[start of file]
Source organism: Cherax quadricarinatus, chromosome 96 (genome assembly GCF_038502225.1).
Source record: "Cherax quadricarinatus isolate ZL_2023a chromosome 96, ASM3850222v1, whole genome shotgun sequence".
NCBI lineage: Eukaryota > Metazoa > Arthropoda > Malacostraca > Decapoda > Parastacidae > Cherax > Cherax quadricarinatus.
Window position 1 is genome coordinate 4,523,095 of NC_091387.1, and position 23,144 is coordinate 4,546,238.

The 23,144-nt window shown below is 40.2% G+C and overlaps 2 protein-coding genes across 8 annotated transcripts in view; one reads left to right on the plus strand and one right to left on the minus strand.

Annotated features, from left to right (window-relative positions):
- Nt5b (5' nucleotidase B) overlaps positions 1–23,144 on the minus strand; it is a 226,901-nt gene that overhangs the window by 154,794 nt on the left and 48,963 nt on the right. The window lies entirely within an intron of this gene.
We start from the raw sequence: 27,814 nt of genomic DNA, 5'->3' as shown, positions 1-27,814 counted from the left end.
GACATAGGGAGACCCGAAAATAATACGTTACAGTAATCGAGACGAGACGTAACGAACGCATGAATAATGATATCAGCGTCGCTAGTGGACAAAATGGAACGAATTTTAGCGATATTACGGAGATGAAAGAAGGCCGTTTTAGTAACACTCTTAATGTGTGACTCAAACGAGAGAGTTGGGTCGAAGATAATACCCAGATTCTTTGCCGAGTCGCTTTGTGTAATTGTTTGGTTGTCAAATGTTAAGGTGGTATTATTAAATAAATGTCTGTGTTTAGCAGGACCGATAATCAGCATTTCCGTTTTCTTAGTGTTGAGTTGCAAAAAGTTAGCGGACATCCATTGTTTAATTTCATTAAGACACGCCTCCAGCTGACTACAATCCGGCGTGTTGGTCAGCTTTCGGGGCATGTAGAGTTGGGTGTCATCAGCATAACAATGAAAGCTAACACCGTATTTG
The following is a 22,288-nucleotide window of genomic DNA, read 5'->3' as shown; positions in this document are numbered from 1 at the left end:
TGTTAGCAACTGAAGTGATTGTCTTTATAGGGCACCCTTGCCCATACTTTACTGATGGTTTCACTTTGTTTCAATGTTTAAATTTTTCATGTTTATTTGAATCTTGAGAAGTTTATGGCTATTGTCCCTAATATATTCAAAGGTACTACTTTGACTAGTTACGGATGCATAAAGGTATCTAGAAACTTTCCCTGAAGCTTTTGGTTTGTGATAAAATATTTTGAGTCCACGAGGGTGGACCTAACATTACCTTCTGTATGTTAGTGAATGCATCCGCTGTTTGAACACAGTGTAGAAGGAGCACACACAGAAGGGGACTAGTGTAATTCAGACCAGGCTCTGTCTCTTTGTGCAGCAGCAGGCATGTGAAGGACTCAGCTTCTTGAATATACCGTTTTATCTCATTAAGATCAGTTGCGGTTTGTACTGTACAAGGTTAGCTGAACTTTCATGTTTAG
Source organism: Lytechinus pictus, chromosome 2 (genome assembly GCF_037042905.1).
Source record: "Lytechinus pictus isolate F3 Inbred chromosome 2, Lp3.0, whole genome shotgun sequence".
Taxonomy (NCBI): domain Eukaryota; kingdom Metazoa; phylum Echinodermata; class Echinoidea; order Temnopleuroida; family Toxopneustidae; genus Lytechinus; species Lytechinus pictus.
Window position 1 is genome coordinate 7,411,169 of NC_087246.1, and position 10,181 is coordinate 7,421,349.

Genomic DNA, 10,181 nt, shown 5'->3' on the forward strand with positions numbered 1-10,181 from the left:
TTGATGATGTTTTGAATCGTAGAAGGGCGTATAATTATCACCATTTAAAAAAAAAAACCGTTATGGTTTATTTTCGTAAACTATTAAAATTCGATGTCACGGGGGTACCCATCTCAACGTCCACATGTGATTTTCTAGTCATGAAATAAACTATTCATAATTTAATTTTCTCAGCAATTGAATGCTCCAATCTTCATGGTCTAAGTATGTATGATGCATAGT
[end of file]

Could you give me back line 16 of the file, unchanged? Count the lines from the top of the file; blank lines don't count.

Genomic DNA, 10,181 nt, shown 5'->3' on the forward strand with positions numbered 1-10,181 from the left: